- Even in elderly patients, evidence on the diagnostic accuracy of CT are scarce and remain elusive while diagnostic accuracy of MRI might be comparable to that of abdominal ultrasound, but no sufficient data are provided to support this hypothesis. HIDA-scan has the highest sensitivity and specificity for acute cholecystitis than other imaging modalities although its scarce availability, long time of execution and exposure to ionizing radiations limit its use.
- Even in elderly patients, combining clinical, laboratory, and imaging investigations should be recommended, although the best combination is not yet known.
- No high-quality studies on specific diagnostic findings of acute cholecystitis in the elderly have been found; therefore, the stated recommendations of the WSES guidelines previously reported remain unchanged.
Pro and Cons for Surgery
- Old age (> 65 years), by itself, does not represent a contraindication to cholecystectomy for ACC.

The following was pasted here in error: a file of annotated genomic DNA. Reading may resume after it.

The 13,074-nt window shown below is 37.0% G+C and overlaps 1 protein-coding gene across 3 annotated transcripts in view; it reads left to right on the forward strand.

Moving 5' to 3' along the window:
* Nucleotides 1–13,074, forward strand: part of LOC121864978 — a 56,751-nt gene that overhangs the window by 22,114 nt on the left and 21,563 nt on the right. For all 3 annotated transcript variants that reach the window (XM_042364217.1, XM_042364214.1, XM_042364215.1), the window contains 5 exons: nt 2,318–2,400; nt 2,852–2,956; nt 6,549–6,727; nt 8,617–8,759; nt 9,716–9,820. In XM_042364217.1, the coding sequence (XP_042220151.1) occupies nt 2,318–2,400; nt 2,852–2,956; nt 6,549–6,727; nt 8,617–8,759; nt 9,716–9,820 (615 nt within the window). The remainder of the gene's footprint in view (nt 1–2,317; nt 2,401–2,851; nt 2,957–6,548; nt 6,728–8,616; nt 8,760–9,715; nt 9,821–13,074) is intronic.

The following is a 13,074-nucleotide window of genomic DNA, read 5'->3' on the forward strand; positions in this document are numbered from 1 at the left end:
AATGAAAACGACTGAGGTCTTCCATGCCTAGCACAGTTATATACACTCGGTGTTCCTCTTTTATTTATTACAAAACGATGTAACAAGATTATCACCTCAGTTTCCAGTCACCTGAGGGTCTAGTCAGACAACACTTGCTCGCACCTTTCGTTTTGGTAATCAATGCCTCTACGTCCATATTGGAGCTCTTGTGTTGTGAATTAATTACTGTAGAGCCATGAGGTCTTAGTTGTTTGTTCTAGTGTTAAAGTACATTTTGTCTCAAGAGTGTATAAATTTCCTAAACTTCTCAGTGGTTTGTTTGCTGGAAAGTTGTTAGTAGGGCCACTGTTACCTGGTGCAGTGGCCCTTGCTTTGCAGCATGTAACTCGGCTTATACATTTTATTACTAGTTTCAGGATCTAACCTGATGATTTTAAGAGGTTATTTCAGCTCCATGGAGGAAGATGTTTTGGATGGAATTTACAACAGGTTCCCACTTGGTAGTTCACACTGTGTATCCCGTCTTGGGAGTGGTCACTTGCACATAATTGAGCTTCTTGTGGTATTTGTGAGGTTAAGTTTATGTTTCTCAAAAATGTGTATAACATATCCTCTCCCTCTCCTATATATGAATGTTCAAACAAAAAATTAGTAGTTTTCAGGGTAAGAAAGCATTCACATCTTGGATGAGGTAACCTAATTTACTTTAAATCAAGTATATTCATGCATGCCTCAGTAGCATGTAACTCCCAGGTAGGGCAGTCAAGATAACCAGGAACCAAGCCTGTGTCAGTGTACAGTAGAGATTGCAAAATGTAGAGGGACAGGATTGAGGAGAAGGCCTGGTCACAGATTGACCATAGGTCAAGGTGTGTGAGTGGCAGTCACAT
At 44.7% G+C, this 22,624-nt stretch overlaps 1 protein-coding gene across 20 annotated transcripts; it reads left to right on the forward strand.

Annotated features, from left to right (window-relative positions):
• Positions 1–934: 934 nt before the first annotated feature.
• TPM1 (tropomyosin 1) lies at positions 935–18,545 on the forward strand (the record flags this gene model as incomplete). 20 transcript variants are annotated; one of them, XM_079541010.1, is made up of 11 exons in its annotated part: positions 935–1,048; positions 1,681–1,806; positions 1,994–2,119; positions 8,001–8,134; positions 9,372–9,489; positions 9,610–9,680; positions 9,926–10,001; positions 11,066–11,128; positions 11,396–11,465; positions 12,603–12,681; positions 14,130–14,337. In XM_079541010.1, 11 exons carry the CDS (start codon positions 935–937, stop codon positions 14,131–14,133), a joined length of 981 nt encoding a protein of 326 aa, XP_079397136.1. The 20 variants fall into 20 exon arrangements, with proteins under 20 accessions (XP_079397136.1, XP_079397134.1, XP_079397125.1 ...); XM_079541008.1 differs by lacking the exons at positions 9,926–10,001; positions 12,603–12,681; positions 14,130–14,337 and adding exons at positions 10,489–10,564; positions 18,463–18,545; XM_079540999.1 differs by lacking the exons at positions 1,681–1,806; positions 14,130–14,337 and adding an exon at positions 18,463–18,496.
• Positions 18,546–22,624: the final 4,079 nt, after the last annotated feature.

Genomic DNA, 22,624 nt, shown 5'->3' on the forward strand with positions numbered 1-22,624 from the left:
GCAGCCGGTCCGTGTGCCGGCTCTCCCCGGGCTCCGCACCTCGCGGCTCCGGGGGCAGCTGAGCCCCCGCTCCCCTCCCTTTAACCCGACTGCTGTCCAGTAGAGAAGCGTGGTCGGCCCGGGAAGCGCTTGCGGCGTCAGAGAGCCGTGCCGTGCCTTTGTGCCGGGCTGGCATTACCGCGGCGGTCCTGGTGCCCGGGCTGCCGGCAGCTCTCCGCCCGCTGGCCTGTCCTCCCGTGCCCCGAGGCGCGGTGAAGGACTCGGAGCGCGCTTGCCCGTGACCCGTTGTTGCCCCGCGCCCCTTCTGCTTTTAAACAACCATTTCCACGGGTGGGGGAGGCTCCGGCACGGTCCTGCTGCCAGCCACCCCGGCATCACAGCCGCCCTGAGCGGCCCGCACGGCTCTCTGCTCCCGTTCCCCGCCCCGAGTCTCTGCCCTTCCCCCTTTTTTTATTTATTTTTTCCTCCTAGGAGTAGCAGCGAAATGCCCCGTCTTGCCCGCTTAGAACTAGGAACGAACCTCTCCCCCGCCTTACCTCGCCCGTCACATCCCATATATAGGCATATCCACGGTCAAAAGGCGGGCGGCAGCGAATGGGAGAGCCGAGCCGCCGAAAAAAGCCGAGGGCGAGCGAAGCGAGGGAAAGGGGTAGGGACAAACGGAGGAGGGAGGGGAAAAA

- Cholecystectomy is the preferred treatment for ACC even in elderly patients.
- The evaluation of the risk for the elderly patient with ACC should include:
- The mortality rate for conservative and surgical therapeutic options
- Rate of gallstone-related disease relapse and the time to relapse
- Age-related life expectancy
- Consider patient frailty evaluation by the use of frailty scores
- Consider the estimation of specific risk (patient/type of surgery) by the use of surgical clinical scores
Appropriate Timing and Surgical Technique
- In elderly patients with acute cholecystitis, the laparoscopic approach should always be attempted at first except in the case of absolute anesthetic contraindications and septic shock.
- In elderly patients, laparoscopic cholecystectomy for acute cholecystitis is safe, feasible, with a low complication rate and associated with a shortened hospital stay.